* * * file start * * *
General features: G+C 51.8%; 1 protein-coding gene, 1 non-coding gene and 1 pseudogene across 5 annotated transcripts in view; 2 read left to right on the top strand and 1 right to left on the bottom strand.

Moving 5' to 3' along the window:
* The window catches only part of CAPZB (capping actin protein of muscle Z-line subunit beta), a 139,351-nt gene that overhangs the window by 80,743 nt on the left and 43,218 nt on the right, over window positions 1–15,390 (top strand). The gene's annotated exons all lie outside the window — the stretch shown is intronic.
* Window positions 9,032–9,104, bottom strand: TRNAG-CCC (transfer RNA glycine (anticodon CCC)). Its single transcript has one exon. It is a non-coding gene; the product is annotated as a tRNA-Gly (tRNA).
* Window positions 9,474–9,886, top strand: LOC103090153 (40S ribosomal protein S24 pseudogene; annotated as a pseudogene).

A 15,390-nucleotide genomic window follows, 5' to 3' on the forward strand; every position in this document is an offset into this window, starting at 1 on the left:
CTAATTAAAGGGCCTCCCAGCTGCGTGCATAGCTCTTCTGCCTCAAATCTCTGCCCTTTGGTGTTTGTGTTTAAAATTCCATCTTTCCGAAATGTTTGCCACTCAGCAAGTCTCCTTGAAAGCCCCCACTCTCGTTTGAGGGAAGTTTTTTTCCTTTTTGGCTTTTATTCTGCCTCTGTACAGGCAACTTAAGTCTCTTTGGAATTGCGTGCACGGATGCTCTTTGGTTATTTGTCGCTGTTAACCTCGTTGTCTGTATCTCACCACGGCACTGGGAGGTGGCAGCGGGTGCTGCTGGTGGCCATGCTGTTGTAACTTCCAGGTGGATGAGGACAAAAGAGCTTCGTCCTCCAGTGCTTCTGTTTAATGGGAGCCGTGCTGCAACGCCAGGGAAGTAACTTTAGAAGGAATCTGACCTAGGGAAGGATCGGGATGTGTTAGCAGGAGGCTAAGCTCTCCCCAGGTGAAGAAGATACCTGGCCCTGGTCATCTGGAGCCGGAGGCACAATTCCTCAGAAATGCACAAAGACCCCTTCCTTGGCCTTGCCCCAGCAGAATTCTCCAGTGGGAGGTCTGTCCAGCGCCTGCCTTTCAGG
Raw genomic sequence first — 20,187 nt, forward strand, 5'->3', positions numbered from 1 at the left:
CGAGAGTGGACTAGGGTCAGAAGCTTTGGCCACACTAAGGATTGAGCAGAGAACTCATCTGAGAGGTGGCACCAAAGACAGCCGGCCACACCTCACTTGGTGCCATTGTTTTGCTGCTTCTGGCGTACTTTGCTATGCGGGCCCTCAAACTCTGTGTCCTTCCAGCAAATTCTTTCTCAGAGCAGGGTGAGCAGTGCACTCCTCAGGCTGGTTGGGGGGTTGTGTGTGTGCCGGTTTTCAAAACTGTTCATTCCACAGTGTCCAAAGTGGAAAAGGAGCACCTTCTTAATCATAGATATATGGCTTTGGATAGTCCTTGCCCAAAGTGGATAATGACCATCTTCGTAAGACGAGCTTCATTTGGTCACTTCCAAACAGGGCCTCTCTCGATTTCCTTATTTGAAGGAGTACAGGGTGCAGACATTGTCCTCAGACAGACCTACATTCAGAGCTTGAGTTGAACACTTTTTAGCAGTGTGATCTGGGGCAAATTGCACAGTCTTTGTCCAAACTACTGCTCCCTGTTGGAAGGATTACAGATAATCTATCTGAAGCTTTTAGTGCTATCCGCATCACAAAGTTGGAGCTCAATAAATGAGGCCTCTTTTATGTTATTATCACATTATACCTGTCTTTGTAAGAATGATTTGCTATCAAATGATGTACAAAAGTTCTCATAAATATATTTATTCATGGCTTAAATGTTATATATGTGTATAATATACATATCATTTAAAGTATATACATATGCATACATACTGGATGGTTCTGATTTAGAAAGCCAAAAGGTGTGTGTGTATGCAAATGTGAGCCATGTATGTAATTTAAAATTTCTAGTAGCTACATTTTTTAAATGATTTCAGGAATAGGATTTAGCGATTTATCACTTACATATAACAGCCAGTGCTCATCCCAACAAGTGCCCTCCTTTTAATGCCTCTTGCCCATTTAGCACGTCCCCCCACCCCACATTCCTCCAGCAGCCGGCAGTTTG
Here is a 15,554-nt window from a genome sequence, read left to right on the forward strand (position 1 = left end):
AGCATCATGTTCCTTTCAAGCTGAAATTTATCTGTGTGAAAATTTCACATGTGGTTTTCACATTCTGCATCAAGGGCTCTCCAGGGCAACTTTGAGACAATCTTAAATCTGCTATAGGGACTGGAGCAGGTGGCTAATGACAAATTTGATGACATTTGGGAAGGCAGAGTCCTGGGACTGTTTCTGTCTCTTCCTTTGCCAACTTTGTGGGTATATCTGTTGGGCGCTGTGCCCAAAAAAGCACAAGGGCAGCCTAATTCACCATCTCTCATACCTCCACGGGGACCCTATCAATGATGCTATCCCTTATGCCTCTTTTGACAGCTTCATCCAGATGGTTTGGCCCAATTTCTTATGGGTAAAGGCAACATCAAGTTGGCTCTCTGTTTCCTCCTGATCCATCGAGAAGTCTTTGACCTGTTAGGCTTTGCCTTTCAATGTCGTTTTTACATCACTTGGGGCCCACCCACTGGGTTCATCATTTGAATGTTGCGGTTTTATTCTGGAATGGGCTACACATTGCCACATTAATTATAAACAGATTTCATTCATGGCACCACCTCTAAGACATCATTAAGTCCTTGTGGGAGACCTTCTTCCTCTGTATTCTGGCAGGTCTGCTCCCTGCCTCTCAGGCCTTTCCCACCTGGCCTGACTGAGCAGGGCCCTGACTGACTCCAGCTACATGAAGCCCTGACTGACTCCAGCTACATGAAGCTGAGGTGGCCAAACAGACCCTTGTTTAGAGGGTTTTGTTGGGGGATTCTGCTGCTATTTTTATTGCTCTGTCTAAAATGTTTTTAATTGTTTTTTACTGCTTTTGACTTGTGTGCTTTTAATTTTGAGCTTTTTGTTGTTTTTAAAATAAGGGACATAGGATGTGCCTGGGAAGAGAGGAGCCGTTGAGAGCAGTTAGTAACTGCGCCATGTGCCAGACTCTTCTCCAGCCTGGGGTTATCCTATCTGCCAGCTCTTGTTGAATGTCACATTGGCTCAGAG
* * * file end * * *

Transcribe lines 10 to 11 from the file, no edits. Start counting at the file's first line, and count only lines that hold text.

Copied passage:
Here is a 15,554-nt window from a genome sequence, read left to right on the forward strand (position 1 = left end):
AGCATCATGTTCCTTTCAAGCTGAAATTTATCTGTGTGAAAATTTCACATGTGGTTTTCACATTCTGCATCAAGGGCTCTCCAGGGCAACTTTGAGACAATCTTAAATCTGCTATAGGGACTGGAGCAGGTGGCTAATGACAAATTTGATGACATTTGGGAAGGCAGAGTCCTGGGACTGTTTCTGTCTCTTCCTTTGCCAACTTTGTGGGTATATCTGTTGGGCGCTGTGCCCAAAAAAGCACAAGGGCAGCCTAATTCACCATCTCTCATACCTCCACGGGGACCCTATCAATGATGCTATCCCTTATGCCTCTTTTGACAGCTTCATCCAGATGGTTTGGCCCAATTTCTTATGGGTAAAGGCAACATCAAGTTGGCTCTCTGTTTCCTCCTGATCCATCGAGAAGTCTTTGACCTGTTAGGCTTTGCCTTTCAATGTCGTTTTTACATCACTTGGGGCCCACCCACTGGGTTCATCATTTGAATGTTGCGGTTTTATTCTGGAATGGGCTACACATTGCCACATTAATTATAAACAGATTTCATTCATGGCACCACCTCTAAGACATCATTAAGTCCTTGTGGGAGACCTTCTTCCTCTGTATTCTGGCAGGTCTGCTCCCTGCCTCTCAGGCCTTTCCCACCTGGCCTGACTGAGCAGGGCCCTGACTGACTCCAGCTACATGAAGCCCTGACTGACTCCAGCTACATGAAGCTGAGGTGGCCAAACAGACCCTTGTTTAGAGGGTTTTGTTGGGGGATTCTGCTGCTATTTTTATTGCTCTGTCTAAAATGTTTTTAATTGTTTTTTACTGCTTTTGACTTGTGTGCTTTTAATTTTGAGCTTTTTGTTGTTTTTAAAATAAGGGACATAGGATGTGCCTGGGAAGAGAGGAGCCGTTGAGAGCAGTTAGTAACTGCGCCATGTGCCAGACTCTTCTCCAGCCTGGGGTTATCCTATCTGCCAGCTCTTGTTGAATGTCACATTGGCTCAGAG